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Fertility Struggles in the Military

Anne Berry
Sept. 28, 2011

Time, money and stress make conception a challenge for many military families. Here are some services that can help.

Lauren Westgate, 28, threw away her birth control pills the day she got married 2006, but she couldn't start trying to have a baby for another 16 months. That's because her husband, a U.S. soldier was deployed to Afghanistan.

"Sometimes I laugh when people tell me that the first year of marriage is the hardest one," says Lauren. "That statement takes on a whole different meaning for me now."

Trying to have a baby is a challenge for more than 2 million married American women, according to the National Center for Health Statistics, and these women are increasingly looking to science for help.

Serving in today's military only complicates the fertility struggle, as lost time and deployments disrupt the rhythm of baby making.

For Lauren and her husband, it would be early 2008 before they were together long enough to try to conceive. But the irregular cycles that had plagued her during the deployment (easily attributed to stress) continued even after her husband returned, and she'd stopped ovulating.

Still in their 20s, they had to wait another year before they could be referred to a specialist, standard for health care providers.

In-vitro fertilization and artificial insemination are viable, if expensive, options for couples forced to go through long separations. TRICARE, the healthcare network for U.S. troops and their families, doesn't pay for either treatment.

"The military health system does make artificial insemination and in-vitro fertilization available at four military treatment facilities, but even there the patient pays all the costs," says Austin Camacho, chief of public affairs at TRICARE Management Activity.

Military spouses haven't necessarily lobbied to change this. "I've received more questions about how to access artificial insemination or in-vitro fertilization...than requests for help in getting the benefit changed to add the coverage [under TRICARE]," says Joyce Wessel Raezer, executive director of the non-profit National Military Family Association, based in the Washington, D.C. area. "Many military families would like these procedures to be covered, but most know they're not covered in the civilian sector, either."

To offset this near-universal lack of coverage, Sen. Kirsten Gillibrand (D-NY) has introduced the Family Act of 2011 to give tax credits based on the costs of certain infertility treatments, including IVF. In preparing the bill (still in committee as of September 2011), Gillibrand's staff confirmed that only 15 states require insurance companies to cover infertility treatments.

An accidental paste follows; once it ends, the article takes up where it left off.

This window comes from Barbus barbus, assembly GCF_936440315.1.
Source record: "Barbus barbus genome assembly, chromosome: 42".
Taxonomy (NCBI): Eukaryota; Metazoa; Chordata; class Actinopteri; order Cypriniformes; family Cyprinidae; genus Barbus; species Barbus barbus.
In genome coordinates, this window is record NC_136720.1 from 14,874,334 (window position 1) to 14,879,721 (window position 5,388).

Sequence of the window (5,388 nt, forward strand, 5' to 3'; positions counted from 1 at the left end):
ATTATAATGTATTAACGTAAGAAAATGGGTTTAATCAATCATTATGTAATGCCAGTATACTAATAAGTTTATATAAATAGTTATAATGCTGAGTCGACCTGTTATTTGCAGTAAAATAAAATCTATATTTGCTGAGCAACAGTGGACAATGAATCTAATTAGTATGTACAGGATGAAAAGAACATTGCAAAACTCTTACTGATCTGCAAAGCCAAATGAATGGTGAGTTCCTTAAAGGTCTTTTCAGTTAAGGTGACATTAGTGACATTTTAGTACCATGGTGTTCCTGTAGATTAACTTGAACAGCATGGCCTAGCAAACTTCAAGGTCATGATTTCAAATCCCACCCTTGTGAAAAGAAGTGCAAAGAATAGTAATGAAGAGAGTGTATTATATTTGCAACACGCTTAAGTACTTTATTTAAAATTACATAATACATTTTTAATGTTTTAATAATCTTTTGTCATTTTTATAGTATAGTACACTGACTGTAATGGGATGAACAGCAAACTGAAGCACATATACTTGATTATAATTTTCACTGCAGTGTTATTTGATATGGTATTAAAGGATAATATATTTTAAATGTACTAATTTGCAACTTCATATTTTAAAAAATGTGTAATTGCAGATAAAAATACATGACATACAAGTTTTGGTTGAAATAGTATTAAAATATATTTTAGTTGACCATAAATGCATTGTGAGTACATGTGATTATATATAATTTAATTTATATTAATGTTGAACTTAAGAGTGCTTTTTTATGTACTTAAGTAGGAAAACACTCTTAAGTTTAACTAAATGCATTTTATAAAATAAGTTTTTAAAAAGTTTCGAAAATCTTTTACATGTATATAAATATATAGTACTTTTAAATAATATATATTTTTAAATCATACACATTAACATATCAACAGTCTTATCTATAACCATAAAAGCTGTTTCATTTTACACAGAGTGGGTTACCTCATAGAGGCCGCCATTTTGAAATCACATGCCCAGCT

Military couples who are residents of these states could buy extra health insurance to take advantage of this coverage, but TRICARE isn't subject to these state mandates.

Gillibrand's tax credits would be a welcome break for the military spouses who chronicle on Facebook how they've financed IVF by taking out a second home mortgage, getting a second job or even maxing out credit cards (a single round can cost as much as $15,000).

Artificial insemination averages about $1,500 a try.

Ironically, serving in combat provides a pay bump (by way of hazardous duty bonuses and tax exemptions) that could make these procedures more affordable for a military couple.

But the normal stresses of military life can take its toll on fertility, too. After nearly three years of marriage -- and a few intermediate hormone therapies -- Lauren finally got a prescription for Clomid, also covered by TRICARE. Four rounds later, she was pregnant.

Sadly, ten days before the Westgates set out to move across country to Arizona and 11 weeks along in her pregnancy, she lost the baby. They would live in Arizona only five months before Lauren's husband was transferred again. "The only thing we accomplished in Arizona was receiving my PCOS diagnosis," says Lauren, referring to polycystic ovary syndrome.

The couple then settled outside Ft. Bragg, N.C. There was only one reproductive endocrinologist in the area so Lauren wound up on a waiting list, miscarrying again in November 2010 before she was able to see him.

Though he's been a "wonderful doctor" and TRICARE has "thankfully" continued to pay for fertility drugs, ultrasounds, blood draws and doctor's visits, Lauren is aware she's not only working against her biological clock, but also the military's clock. "I'm stressed that we'll have to move again before I can get pregnant, and stay pregnant," she says.

It's been nearly five years of marriage and three disrupted years of trying to conceive. Since her husband is currently deployed again, Lauren is trying to keep the baby-making on track through intrauterine insemination, similar to AI. So far, she's had three rounds and she'll repeat the procedure at least once more while he is away. None of the procedures are covered by insurance. So far, the couple has spent $1,350 on fertility treatments, while TRICARE Prime has paid for fertility checkups, blood draws and meds.

"I'm able to do all my [hormone] injections alone," says Lauren. "It was hard, though, when I got a negative result with the first IUI. It was difficult to have to work through my emotions with him being so far away."

Military IVF Treatment Facilities

Military treatment facilities offering IVF and AI (though TRICARE won't pay for the procedures):

Getting Help and Financial Assistance

As IVF and other fertility treatments have become more popular, non-profit groups have organized around the idea of donating grants to cover them. Here's a sampling of where to apply:

Social Support

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